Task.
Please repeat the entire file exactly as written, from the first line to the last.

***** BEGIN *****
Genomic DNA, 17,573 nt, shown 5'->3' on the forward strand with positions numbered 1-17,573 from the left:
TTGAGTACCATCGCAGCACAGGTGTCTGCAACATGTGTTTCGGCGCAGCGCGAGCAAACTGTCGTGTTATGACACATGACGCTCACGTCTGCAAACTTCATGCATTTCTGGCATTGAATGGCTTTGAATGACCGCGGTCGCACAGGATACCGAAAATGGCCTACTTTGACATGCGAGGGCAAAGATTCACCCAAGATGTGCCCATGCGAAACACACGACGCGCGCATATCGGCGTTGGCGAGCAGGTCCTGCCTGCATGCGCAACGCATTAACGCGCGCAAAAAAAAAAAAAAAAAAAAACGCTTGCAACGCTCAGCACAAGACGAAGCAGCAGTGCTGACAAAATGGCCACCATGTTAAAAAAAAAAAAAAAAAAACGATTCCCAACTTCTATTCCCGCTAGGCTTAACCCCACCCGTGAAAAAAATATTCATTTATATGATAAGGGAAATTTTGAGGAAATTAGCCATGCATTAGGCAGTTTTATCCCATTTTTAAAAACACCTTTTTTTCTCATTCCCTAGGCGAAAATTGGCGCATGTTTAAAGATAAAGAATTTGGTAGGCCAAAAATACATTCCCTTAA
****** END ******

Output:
Genomic DNA, 17,573 nt, shown 5'->3' on the forward strand with positions numbered 1-17,573 from the left:
TTGAGTACCATCGCAGCACAGGTGTCTGCAACATGTGTTTCGGCGCAGCGCGAGCAAACTGTCGTGTTATGACACATGACGCTCACGTCTGCAAACTTCATGCATTTCTGGCATTGAATGGCTTTGAATGACCGCGGTCGCACAGGATACCGAAAATGGCCTACTTTGACATGCGAGGGCAAAGATTCACCCAAGATGTGCCCATGCGAAACACACGACGCGCGCATATCGGCGTTGGCGAGCAGGTCCTGCCTGCATGCGCAACGCATTAACGCGCGCAAAAAAAAAAAAAAAAAAAAACGCTTGCAACGCTCAGCACAAGACGAAGCAGCAGTGCTGACAAAATGGCCACCATGTTAAAAAAAAAAAAAAAAAAACGATTCCCAACTTCTATTCCCGCTAGGCTTAACCCCACCCGTGAAAAAAATATTCATTTATATGATAAGGGAAATTTTGAGGAAATTAGCCATGCATTAGGCAGTTTTATCCCATTTTTAAAAACACCTTTTTTTCTCATTCCCTAGGCGAAAATTGGCGCATGTTTAAAGATAAAGAATTTGGTAGGCCAAAAATACATTCCCTTAA